It is unfortunate to admit, but United States grand juries are too often these days getting involved in acts of political persecution. There are separate branches of the government for a reason, and it is a sad fact that those various branches have begun to collude with one another today.
Yes, US grand juries are sometimes part of political persecution, because a grand jury will indicte anybody. There is joke among attorneys that a grand jury will indicte a ham sandwich. This is not to say that prosecutors are much better. George Zimmerman was definitely charged only for political prosecution, and that was by a prosecutor.
Because grand juries are such a vital part of the US judicial system, to say that they have never been used for political persecution would be the same as saying that the US justice system has never persecuted anyone. A simple look at the history books will show that there was a great deal of legal persecution of suspected communists within the past 60 years, and the grand jury was certainly a tool in that process.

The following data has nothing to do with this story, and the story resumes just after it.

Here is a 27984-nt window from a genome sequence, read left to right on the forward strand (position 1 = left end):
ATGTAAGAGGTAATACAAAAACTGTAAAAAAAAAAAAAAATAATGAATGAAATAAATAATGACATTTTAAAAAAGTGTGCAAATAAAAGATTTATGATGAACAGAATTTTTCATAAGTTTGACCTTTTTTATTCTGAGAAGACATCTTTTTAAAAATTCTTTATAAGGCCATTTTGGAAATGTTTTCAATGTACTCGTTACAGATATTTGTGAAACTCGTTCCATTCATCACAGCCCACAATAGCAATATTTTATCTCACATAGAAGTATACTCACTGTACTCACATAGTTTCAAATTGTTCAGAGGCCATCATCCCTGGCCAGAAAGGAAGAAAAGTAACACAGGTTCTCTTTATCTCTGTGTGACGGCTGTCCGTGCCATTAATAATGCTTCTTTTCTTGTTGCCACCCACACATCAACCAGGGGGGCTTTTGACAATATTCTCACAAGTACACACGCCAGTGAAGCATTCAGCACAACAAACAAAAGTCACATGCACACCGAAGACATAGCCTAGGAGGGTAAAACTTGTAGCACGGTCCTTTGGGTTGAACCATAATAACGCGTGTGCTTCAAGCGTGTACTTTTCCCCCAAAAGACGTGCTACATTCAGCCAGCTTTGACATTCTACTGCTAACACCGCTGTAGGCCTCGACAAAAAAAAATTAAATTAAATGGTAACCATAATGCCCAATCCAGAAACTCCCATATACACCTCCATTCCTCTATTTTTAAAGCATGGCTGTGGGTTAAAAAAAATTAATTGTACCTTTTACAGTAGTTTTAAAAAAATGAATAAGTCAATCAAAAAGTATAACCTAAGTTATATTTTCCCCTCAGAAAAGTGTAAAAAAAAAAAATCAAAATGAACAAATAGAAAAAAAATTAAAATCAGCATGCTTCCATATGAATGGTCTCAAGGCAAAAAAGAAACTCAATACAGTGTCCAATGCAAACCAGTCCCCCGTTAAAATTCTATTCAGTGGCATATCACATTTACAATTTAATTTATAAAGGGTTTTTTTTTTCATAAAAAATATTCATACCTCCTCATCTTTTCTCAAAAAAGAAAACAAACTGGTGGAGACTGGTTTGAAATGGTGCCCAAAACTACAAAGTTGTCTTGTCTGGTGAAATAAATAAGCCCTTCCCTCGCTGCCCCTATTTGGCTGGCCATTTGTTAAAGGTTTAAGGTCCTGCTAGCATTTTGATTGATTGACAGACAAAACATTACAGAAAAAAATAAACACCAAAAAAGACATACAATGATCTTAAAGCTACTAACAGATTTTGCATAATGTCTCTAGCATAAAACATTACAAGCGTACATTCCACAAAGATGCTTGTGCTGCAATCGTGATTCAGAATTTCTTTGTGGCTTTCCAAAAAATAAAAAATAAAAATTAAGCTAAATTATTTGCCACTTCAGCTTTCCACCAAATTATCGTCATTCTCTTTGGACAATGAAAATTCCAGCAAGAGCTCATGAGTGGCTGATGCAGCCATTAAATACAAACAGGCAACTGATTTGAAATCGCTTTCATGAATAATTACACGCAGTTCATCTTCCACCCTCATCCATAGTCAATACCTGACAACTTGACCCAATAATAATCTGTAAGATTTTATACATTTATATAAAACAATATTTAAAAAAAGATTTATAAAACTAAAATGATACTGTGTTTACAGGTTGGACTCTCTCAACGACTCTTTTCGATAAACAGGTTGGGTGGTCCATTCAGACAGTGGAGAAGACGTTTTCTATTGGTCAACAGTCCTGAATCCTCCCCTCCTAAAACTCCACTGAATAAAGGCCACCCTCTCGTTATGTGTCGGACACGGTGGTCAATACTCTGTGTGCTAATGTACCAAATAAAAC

As a rule, I would say that US grand juries are not part of political persecution. I think if a jury member ends up in this position, they more than likely put themselves there. I believe political persecution is hard to direct to jury members, but I can see that some cases may yield that result, especially if the juries decision was viewed as different.